Maternal health services research yields the potential to improve global health outcomes across countries. Many of the low-cost and effective clinical innovations to improve maternal mental health outcomes are implemented in the Global South. However, there remains a lack of collaboration from the Global South to the Global North. In this qualitative narrative, we use a collaborative autoethnographical approach to describe a doctoral training health services research experience between North America and South America. In this paper, we describe the ways power and privilege manifest in a South American research training program and our particular positionality as North American women of color. We will also describe the role of cultural humility and awareness of colonization as it translates to research training across the North and South. In conclusion, we will share lessons learned in forming skills to establish partnerships and where our maternal health collaboration aims to continue to build mutual collaboration across countries.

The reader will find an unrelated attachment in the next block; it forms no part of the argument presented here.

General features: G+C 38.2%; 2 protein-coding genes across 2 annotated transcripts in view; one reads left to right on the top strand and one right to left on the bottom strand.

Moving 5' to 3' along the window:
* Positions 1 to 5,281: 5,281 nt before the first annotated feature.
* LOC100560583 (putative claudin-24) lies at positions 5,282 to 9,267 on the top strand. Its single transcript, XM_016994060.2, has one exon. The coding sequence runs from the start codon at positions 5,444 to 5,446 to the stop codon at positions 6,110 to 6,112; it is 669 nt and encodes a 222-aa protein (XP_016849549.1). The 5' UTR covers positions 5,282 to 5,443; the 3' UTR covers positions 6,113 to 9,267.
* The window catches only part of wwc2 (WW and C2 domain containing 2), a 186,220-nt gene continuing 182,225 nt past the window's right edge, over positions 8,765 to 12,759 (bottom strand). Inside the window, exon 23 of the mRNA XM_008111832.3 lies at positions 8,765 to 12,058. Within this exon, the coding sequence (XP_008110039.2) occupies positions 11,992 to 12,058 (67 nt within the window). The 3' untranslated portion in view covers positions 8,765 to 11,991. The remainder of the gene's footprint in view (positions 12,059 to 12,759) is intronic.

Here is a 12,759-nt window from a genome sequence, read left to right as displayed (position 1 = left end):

- Collaborative autoethnography
- Global health
- Maternal health services
- Research partnerships
- Social work education
ASJC Scopus subject areas
- Sociology and Political Science